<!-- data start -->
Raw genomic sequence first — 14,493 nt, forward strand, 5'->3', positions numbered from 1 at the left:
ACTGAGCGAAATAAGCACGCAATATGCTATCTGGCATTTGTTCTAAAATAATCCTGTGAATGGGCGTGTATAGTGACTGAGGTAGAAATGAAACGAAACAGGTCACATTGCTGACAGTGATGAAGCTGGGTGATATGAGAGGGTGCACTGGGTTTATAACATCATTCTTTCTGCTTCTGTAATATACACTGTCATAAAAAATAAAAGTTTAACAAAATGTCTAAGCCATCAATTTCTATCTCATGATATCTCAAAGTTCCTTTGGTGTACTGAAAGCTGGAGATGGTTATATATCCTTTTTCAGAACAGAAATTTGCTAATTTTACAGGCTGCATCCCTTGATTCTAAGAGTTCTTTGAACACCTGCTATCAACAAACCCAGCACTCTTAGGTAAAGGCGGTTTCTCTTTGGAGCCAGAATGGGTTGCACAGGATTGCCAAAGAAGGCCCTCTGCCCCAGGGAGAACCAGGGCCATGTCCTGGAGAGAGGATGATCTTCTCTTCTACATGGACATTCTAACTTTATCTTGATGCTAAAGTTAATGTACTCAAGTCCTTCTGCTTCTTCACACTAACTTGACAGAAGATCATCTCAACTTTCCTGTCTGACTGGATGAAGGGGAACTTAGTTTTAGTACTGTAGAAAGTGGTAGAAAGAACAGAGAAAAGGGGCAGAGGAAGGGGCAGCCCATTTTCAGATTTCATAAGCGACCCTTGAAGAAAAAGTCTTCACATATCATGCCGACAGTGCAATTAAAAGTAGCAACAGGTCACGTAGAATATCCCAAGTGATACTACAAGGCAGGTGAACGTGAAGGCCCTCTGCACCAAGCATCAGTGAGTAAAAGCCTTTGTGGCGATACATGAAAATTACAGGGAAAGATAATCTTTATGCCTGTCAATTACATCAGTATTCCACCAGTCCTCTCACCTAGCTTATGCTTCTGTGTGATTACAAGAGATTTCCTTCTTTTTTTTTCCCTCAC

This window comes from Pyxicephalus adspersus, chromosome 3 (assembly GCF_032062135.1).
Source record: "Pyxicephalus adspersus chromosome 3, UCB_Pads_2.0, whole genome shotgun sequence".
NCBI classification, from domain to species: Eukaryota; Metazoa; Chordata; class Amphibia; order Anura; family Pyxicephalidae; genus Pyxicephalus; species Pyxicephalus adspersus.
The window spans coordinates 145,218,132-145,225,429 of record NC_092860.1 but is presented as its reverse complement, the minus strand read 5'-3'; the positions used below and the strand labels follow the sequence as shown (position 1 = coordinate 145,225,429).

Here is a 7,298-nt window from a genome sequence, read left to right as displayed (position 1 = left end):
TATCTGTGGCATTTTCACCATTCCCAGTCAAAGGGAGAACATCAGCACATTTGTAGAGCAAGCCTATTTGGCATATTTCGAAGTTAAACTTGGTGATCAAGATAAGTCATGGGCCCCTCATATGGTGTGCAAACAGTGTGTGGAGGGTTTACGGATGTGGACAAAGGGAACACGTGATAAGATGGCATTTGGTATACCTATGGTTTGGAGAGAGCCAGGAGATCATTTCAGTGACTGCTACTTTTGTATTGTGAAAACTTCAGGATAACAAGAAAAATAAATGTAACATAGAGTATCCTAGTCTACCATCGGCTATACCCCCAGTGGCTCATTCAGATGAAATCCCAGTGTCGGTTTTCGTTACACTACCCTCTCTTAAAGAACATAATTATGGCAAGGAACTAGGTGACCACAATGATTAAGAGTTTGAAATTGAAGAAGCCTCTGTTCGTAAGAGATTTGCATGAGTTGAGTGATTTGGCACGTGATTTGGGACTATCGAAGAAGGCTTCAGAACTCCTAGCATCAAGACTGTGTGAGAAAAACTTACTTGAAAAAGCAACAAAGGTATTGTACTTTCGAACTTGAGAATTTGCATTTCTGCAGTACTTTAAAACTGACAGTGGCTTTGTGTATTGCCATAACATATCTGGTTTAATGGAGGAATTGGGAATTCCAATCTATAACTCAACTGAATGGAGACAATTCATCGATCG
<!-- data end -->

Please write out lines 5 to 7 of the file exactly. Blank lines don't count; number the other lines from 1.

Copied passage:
NCBI classification, from domain to species: Eukaryota; Metazoa; Chordata; class Amphibia; order Anura; family Pyxicephalidae; genus Pyxicephalus; species Pyxicephalus adspersus.
The window spans coordinates 145,218,132-145,225,429 of record NC_092860.1 but is presented as its reverse complement, the minus strand read 5'-3'; the positions used below and the strand labels follow the sequence as shown (position 1 = coordinate 145,225,429).

Here is a 7,298-nt window from a genome sequence, read left to right as displayed (position 1 = left end):